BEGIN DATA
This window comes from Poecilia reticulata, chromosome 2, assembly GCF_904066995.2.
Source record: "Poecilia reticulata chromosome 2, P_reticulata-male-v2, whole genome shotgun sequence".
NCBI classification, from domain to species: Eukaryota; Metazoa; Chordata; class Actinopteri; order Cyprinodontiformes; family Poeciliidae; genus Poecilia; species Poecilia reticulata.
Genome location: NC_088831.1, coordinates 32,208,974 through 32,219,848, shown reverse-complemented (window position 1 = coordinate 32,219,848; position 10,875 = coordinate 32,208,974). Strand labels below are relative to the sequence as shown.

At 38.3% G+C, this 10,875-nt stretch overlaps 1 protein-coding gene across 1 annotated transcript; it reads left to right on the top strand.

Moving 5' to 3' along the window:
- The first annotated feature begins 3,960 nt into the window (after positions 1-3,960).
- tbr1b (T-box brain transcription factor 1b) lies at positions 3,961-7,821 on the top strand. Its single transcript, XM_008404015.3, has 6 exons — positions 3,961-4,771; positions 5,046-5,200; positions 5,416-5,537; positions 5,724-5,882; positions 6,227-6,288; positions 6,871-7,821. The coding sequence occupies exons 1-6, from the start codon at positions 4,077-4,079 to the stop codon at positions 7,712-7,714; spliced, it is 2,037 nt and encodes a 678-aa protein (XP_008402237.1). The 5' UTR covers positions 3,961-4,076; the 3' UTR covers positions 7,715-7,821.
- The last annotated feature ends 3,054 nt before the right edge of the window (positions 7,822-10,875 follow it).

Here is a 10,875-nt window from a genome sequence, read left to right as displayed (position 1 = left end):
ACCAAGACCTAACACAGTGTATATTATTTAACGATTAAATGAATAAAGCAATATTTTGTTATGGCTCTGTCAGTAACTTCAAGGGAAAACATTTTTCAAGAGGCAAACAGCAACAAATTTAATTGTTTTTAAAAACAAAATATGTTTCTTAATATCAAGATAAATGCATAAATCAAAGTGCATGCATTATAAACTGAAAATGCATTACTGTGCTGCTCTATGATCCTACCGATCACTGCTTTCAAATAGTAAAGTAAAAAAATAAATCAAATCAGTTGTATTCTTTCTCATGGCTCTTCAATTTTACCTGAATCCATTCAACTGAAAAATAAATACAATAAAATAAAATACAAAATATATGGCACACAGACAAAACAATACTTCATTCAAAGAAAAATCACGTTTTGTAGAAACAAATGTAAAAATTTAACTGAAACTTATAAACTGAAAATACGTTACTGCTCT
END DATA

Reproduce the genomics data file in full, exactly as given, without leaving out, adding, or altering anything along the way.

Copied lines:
This window comes from Poecilia reticulata, chromosome 2, assembly GCF_904066995.2.
Source record: "Poecilia reticulata chromosome 2, P_reticulata-male-v2, whole genome shotgun sequence".
NCBI classification, from domain to species: Eukaryota; Metazoa; Chordata; class Actinopteri; order Cyprinodontiformes; family Poeciliidae; genus Poecilia; species Poecilia reticulata.
Genome location: NC_088831.1, coordinates 32,208,974 through 32,219,848, shown reverse-complemented (window position 1 = coordinate 32,219,848; position 10,875 = coordinate 32,208,974). Strand labels below are relative to the sequence as shown.

At 38.3% G+C, this 10,875-nt stretch overlaps 1 protein-coding gene across 1 annotated transcript; it reads left to right on the top strand.

Moving 5' to 3' along the window:
- The first annotated feature begins 3,960 nt into the window (after positions 1-3,960).
- tbr1b (T-box brain transcription factor 1b) lies at positions 3,961-7,821 on the top strand. Its single transcript, XM_008404015.3, has 6 exons — positions 3,961-4,771; positions 5,046-5,200; positions 5,416-5,537; positions 5,724-5,882; positions 6,227-6,288; positions 6,871-7,821. The coding sequence occupies exons 1-6, from the start codon at positions 4,077-4,079 to the stop codon at positions 7,712-7,714; spliced, it is 2,037 nt and encodes a 678-aa protein (XP_008402237.1). The 5' UTR covers positions 3,961-4,076; the 3' UTR covers positions 7,715-7,821.
- The last annotated feature ends 3,054 nt before the right edge of the window (positions 7,822-10,875 follow it).

Here is a 10,875-nt window from a genome sequence, read left to right as displayed (position 1 = left end):
ACCAAGACCTAACACAGTGTATATTATTTAACGATTAAATGAATAAAGCAATATTTTGTTATGGCTCTGTCAGTAACTTCAAGGGAAAACATTTTTCAAGAGGCAAACAGCAACAAATTTAATTGTTTTTAAAAACAAAATATGTTTCTTAATATCAAGATAAATGCATAAATCAAAGTGCATGCATTATAAACTGAAAATGCATTACTGTGCTGCTCTATGATCCTACCGATCACTGCTTTCAAATAGTAAAGTAAAAAAATAAATCAAATCAGTTGTATTCTTTCTCATGGCTCTTCAATTTTACCTGAATCCATTCAACTGAAAAATAAATACAATAAAATAAAATACAAAATATATGGCACACAGACAAAACAATACTTCATTCAAAGAAAAATCACGTTTTGTAGAAACAAATGTAAAAATTTAACTGAAACTTATAAACTGAAAATACGTTACTGCTCT